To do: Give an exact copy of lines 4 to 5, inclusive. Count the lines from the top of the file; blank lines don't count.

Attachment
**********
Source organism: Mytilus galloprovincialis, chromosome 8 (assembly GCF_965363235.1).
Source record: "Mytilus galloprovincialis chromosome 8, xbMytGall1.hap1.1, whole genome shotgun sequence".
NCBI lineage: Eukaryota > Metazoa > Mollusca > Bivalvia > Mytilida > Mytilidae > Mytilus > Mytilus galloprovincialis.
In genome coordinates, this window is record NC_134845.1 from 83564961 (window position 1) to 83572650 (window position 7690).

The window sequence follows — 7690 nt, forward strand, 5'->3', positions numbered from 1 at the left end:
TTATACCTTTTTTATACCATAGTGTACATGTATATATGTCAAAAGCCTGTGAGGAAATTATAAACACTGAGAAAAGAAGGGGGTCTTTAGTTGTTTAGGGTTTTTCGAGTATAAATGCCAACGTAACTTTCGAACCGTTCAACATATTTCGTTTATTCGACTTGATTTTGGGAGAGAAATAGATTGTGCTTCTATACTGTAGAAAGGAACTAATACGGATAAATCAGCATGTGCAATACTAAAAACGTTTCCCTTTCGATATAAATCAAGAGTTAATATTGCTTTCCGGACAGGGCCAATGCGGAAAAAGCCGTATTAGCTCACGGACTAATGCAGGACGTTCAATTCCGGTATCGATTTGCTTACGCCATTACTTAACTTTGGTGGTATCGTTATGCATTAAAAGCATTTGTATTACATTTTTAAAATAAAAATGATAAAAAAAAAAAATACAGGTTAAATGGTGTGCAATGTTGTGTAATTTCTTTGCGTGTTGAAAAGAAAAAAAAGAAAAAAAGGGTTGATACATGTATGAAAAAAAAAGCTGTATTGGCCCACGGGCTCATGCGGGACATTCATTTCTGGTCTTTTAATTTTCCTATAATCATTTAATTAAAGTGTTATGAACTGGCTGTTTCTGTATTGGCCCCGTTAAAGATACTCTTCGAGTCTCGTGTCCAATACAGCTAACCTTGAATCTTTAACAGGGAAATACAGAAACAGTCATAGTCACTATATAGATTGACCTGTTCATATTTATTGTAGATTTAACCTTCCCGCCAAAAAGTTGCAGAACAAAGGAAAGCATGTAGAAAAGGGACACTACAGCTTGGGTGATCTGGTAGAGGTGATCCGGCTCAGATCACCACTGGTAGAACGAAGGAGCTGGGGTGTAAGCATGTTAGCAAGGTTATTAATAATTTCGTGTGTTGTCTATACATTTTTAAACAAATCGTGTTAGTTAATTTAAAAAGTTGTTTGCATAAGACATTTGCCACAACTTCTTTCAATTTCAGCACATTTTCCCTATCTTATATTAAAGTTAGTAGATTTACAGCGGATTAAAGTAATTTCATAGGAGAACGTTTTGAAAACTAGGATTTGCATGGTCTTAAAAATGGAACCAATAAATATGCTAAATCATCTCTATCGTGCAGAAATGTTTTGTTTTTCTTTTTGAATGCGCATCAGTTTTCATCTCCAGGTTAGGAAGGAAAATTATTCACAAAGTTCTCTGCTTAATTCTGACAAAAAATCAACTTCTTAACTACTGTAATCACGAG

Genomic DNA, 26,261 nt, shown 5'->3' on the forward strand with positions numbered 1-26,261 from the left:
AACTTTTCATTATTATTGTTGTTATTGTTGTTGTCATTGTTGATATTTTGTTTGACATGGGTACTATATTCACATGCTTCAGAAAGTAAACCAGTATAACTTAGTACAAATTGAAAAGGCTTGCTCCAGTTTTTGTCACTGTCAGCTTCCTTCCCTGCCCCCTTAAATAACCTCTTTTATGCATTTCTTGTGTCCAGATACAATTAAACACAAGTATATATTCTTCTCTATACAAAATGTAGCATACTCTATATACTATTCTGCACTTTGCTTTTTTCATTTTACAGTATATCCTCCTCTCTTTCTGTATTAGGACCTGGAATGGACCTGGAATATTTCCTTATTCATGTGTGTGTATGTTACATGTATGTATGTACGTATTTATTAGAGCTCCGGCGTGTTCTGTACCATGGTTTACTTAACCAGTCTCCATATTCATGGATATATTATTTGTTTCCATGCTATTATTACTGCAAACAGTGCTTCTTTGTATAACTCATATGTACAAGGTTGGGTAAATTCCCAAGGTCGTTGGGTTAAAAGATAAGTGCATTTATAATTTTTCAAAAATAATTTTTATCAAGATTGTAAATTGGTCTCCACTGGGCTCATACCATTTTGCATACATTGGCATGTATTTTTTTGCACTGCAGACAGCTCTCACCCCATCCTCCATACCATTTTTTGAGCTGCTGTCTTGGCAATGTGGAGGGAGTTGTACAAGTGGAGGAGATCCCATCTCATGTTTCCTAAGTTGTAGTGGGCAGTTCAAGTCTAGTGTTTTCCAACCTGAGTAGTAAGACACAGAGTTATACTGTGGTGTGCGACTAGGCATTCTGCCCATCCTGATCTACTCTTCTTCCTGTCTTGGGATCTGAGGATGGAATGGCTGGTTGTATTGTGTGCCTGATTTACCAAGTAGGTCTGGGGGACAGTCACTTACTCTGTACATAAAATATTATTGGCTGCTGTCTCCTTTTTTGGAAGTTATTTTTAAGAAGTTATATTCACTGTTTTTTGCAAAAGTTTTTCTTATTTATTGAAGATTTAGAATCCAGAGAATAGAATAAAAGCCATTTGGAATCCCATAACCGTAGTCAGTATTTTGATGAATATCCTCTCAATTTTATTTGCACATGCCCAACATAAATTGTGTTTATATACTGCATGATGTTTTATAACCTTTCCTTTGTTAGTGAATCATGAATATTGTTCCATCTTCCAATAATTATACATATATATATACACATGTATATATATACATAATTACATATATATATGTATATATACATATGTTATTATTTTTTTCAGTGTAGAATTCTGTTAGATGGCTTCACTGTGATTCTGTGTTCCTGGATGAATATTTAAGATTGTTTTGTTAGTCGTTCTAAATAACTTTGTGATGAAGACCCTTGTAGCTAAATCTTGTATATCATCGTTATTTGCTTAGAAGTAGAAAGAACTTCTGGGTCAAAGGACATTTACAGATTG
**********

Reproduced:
In genome coordinates, this window is record NC_134845.1 from 83564961 (window position 1) to 83572650 (window position 7690).

The window sequence follows — 7690 nt, forward strand, 5'->3', positions numbered from 1 at the left end: